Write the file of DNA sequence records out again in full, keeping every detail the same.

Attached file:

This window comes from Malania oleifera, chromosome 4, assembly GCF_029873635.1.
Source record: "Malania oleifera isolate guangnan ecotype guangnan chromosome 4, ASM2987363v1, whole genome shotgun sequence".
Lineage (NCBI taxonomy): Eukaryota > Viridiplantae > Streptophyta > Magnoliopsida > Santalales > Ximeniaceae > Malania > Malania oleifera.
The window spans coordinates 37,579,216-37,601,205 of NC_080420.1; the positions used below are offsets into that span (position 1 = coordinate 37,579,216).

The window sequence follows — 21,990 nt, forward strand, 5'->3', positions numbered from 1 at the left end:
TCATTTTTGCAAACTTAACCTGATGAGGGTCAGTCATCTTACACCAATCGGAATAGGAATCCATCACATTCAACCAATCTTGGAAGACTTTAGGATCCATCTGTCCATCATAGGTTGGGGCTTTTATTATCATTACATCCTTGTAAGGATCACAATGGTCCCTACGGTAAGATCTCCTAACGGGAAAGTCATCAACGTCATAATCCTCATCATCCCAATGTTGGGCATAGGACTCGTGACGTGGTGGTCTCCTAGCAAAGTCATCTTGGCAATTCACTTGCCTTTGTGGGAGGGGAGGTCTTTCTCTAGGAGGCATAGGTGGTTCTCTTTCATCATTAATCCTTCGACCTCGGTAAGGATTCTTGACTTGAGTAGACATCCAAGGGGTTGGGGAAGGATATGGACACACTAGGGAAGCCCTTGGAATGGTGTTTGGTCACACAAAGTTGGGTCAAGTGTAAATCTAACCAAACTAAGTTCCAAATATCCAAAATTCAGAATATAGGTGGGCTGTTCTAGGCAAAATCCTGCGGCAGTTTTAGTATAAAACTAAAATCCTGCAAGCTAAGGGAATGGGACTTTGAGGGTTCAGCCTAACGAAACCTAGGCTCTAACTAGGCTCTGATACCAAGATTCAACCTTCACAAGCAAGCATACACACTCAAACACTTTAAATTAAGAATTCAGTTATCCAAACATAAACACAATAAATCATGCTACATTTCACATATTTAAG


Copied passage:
This window comes from Malania oleifera, chromosome 4, assembly GCF_029873635.1.
Source record: "Malania oleifera isolate guangnan ecotype guangnan chromosome 4, ASM2987363v1, whole genome shotgun sequence".
Lineage (NCBI taxonomy): Eukaryota > Viridiplantae > Streptophyta > Magnoliopsida > Santalales > Ximeniaceae > Malania > Malania oleifera.
The window spans coordinates 37,579,216-37,601,205 of NC_080420.1; the positions used below are offsets into that span (position 1 = coordinate 37,579,216).

The window sequence follows — 21,990 nt, forward strand, 5'->3', positions numbered from 1 at the left end:
TCATTTTTGCAAACTTAACCTGATGAGGGTCAGTCATCTTACACCAATCGGAATAGGAATCCATCACATTCAACCAATCTTGGAAGACTTTAGGATCCATCTGTCCATCATAGGTTGGGGCTTTTATTATCATTACATCCTTGTAAGGATCACAATGGTCCCTACGGTAAGATCTCCTAACGGGAAAGTCATCAACGTCATAATCCTCATCATCCCAATGTTGGGCATAGGACTCGTGACGTGGTGGTCTCCTAGCAAAGTCATCTTGGCAATTCACTTGCCTTTGTGGGAGGGGAGGTCTTTCTCTAGGAGGCATAGGTGGTTCTCTTTCATCATTAATCCTTCGACCTCGGTAAGGATTCTTGACTTGAGTAGACATCCAAGGGGTTGGGGAAGGATATGGACACACTAGGGAAGCCCTTGGAATGGTGTTTGGTCACACAAAGTTGGGTCAAGTGTAAATCTAACCAAACTAAGTTCCAAATATCCAAAATTCAGAATATAGGTGGGCTGTTCTAGGCAAAATCCTGCGGCAGTTTTAGTATAAAACTAAAATCCTGCAAGCTAAGGGAATGGGACTTTGAGGGTTCAGCCTAACGAAACCTAGGCTCTAACTAGGCTCTGATACCAAGATTCAACCTTCACAAGCAAGCATACACACTCAAACACTTTAAATTAAGAATTCAGTTATCCAAACATAAACACAATAAATCATGCTACATTTCACATATTTAAG